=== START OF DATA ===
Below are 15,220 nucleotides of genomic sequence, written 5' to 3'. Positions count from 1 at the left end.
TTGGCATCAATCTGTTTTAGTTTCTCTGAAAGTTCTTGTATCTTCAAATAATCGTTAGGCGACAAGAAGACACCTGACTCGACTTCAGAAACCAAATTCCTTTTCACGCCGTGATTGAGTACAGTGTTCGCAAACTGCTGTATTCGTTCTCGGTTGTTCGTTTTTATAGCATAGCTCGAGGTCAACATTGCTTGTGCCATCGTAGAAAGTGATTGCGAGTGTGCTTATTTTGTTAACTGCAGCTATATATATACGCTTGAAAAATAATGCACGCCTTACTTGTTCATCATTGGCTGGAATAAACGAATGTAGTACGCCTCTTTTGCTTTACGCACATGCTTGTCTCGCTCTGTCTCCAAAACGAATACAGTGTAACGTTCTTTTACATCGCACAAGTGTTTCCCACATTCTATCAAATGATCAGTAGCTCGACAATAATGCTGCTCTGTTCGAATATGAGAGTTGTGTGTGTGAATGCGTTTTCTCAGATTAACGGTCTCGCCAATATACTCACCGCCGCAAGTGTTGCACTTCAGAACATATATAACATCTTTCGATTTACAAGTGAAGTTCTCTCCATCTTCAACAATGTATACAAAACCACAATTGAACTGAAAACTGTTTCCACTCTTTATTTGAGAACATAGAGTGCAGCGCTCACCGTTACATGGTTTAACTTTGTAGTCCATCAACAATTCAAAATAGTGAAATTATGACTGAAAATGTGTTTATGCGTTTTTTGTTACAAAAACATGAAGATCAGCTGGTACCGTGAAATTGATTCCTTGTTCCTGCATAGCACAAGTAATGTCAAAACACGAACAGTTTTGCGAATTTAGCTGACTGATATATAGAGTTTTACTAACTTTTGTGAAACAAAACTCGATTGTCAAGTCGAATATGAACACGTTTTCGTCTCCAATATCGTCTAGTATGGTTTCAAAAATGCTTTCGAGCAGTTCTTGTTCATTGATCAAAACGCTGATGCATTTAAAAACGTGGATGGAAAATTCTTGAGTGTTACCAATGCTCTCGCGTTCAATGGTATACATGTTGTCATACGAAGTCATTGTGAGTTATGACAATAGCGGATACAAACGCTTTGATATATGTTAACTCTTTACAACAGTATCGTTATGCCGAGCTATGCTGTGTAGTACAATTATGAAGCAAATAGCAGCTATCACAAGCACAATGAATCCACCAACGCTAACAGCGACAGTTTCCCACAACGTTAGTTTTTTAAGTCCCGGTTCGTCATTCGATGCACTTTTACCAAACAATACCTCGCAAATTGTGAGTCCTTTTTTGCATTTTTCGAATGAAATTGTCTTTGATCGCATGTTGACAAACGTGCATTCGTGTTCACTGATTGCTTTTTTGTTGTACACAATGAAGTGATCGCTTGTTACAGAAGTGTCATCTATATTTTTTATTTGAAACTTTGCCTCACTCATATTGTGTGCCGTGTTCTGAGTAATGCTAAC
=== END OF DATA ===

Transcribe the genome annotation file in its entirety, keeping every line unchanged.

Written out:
Below are 15,220 nucleotides of genomic sequence, written 5' to 3'. Positions count from 1 at the left end.
TTGGCATCAATCTGTTTTAGTTTCTCTGAAAGTTCTTGTATCTTCAAATAATCGTTAGGCGACAAGAAGACACCTGACTCGACTTCAGAAACCAAATTCCTTTTCACGCCGTGATTGAGTACAGTGTTCGCAAACTGCTGTATTCGTTCTCGGTTGTTCGTTTTTATAGCATAGCTCGAGGTCAACATTGCTTGTGCCATCGTAGAAAGTGATTGCGAGTGTGCTTATTTTGTTAACTGCAGCTATATATATACGCTTGAAAAATAATGCACGCCTTACTTGTTCATCATTGGCTGGAATAAACGAATGTAGTACGCCTCTTTTGCTTTACGCACATGCTTGTCTCGCTCTGTCTCCAAAACGAATACAGTGTAACGTTCTTTTACATCGCACAAGTGTTTCCCACATTCTATCAAATGATCAGTAGCTCGACAATAATGCTGCTCTGTTCGAATATGAGAGTTGTGTGTGTGAATGCGTTTTCTCAGATTAACGGTCTCGCCAATATACTCACCGCCGCAAGTGTTGCACTTCAGAACATATATAACATCTTTCGATTTACAAGTGAAGTTCTCTCCATCTTCAACAATGTATACAAAACCACAATTGAACTGAAAACTGTTTCCACTCTTTATTTGAGAACATAGAGTGCAGCGCTCACCGTTACATGGTTTAACTTTGTAGTCCATCAACAATTCAAAATAGTGAAATTATGACTGAAAATGTGTTTATGCGTTTTTTGTTACAAAAACATGAAGATCAGCTGGTACCGTGAAATTGATTCCTTGTTCCTGCATAGCACAAGTAATGTCAAAACACGAACAGTTTTGCGAATTTAGCTGACTGATATATAGAGTTTTACTAACTTTTGTGAAACAAAACTCGATTGTCAAGTCGAATATGAACACGTTTTCGTCTCCAATATCGTCTAGTATGGTTTCAAAAATGCTTTCGAGCAGTTCTTGTTCATTGATCAAAACGCTGATGCATTTAAAAACGTGGATGGAAAATTCTTGAGTGTTACCAATGCTCTCGCGTTCAATGGTATACATGTTGTCATACGAAGTCATTGTGAGTTATGACAATAGCGGATACAAACGCTTTGATATATGTTAACTCTTTACAACAGTATCGTTATGCCGAGCTATGCTGTGTAGTACAATTATGAAGCAAATAGCAGCTATCACAAGCACAATGAATCCACCAACGCTAACAGCGACAGTTTCCCACAACGTTAGTTTTTTAAGTCCCGGTTCGTCATTCGATGCACTTTTACCAAACAATACCTCGCAAATTGTGAGTCCTTTTTTGCATTTTTCGAATGAAATTGTCTTTGATCGCATGTTGACAAACGTGCATTCGTGTTCACTGATTGCTTTTTTGTTGTACACAATGAAGTGATCGCTTGTTACAGAAGTGTCATCTATATTTTTTATTTGAAACTTTGCCTCACTCATATTGTGTGCCGTGTTCTGAGTAATGCTAAC